Kristyn is a high-energy, Calgary-based dietitian and the CEO (Chief Energizing Officer & Chief Eating Officer) with Energize Nutrition. She’ll infect you with her passion and enthusiasm for good quality food and sound nutrition. Kristyn has worked with hundreds of women and men over the age of 40 years, inspiring them to use food as fuel for their vitality and wellness, one bite at a time. We’re certain you will enjoy learning about more about Kristyn, her background, diverse media experience, and some of her fantastic and practical tips for media success!

How did you get started in the media?

I got started in the media back in 2001 when I worked in a prenatal nutrition program (before the time of social media)! I did my first interview on nutrition in pregnancy. After that, I continued to do TV, radio and print interviews as part of work I did for my local health authority, as well as freelance work. At the time, this was an area that dietitians were gaining more experience with, so I took a few courses in media work from Dietitians of Canada and from my employer. Getting some proper training in media relations allowed me to consider perspectives I hadn’t considered and armed me with strategies to engage in media work with confidence.

What was your most memorable interview and why?

My most memorable interview was work I did on behalf of the BC Blueberry Council. I did a recipe demonstration featuring BC Blueberries. What I loved about this interview was the chemistry I had with the interviewer, Scott Fee. I felt that the interview flowed really well, I was able to involve Scott in the recipe demonstration and the segment was full of good information, plus practical tips for eating more blueberries.

Have you ever experienced a “fumble” during an interview and if so, how did you fix it / what did you learn from it?

Absolutely, I have experienced a fumble during an interview! Thankfully, this was earlier in my media work, before the days of social media. There is a difference between being an active versus a passive interviewer. When you are passive, you are simply responding to the interviewer’s questions, without giving much thought into what key messages you would like to get out. This is in contrast to being an active interviewer, where you have clearly thought about and prepared a few key messages related to the interview topic. Going to the interview prepared with key messages is critical to maximizing the media opportunity and showcasing your knowledge and expertise! I had one radio interview where I had 30 minutes notice for the interview. I did not have time to prepare and simply went off to the station for the interview with the then Medical Officer of Health. The interview went okay – but it was a bit of a missed opportunity to really shine! What I would do differently would be to have a core key message “bank” of bite-sized messages from which I could draw for these interviews.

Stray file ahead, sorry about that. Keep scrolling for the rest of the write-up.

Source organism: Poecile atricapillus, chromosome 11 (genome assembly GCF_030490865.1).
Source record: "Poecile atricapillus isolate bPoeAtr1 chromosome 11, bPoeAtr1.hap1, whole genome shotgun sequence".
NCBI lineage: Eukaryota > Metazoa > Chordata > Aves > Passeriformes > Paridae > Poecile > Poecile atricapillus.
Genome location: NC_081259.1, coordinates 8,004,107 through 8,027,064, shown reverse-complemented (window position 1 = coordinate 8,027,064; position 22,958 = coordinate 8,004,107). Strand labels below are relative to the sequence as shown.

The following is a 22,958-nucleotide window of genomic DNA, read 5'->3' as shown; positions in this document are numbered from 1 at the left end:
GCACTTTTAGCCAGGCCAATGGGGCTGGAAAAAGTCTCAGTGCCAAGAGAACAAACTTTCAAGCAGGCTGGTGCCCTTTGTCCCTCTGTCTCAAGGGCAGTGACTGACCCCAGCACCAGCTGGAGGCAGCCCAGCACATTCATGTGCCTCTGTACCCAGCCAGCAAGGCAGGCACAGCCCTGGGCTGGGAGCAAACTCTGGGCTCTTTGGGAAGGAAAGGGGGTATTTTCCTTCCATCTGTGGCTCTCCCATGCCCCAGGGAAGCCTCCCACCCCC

Another time, I went to the TV station for an interview on obesity. Again, it was early in my media work, and this time, I was prepared, but didn’t manage the interview well. I simply responded to the interviewer’s questions, but I didn’t use my media skills of bridging back to my key messages and wasn’t assertive enough to make sure that not only did I respond to her direct questions, but also that I proactively shared the key messages that I came armed with. Live and learn!

Can you share one tip or a nugget of expert advice for dietitians who would like to work / who are working in the media?

One of the key strategies I use when I do media work is to have a 1-2 sentence snappy opener prepared to get the interview going. This 1-2 sentence opener has a few benefits. Most initial interview questions are fairly open-ended and so there is lots of room to get your first key message out in a way that is very memorable. It also helps to steer the interview in the direction you would like to go. Perhaps more importantly, it helps you get your nerves out as you say what you had planned to say and that, for me, helps to build positive momentum for an awesome interview.

For more information about Kristyn:  

Kristyn was named as one of the Top 10 Dietitians in Calgary, 2017 and 2016. She was also named a Centennial Alumni of Influence by the College of Pharmacy and Nutrition, University of Saskatchewan in June 2014. Kristyn is an active contributor to Dietitians of Canada and has receiving two Volunteer Recognition Awards.

Kristyn has a Master of Science in Nutrition from the University of Saskatchewan and is in her 18th year of practice as a nutritionist and dietitian. Over her career, Kristyn has worked in community nutrition and public health, helping people across the life span – pregnant women, children, youth, men, women, and parents. Her degrees in nutrition and psychology, her certificate in Culinary Arts, along with training in Solution-Focused Counseling, motivational interviewing and health coaching, have helped Kristyn coach people about food and nutrition to help them feel better.

Kristyn is an experienced writer, publishing evidence analyses in the internationally recognized Practice-based Evidence in Nutrition (PEN) Dietitians of Canada database on diverse topics including toddler and preschooler nutrition, pediatric obesity intervention, safety of soy across the lifespan and lactose intolerance. She was the Editor of PEN eNews, an internationally read newsletter about evidence-based dietetic practice.

Kristyn “lives it to lead it”, eating (mostly) nourishing food to fuel an active lifestyle, while saving room for indulgence! Kristyn has completed several 10 km road races, two sprint triathlons, two Gran Fondos, and has run three half marathons. She is a busy mother of two very active boys.

To contact Kristyn you can reach her at:



Twitter: @kristynhall

Instagram: @kristynhall99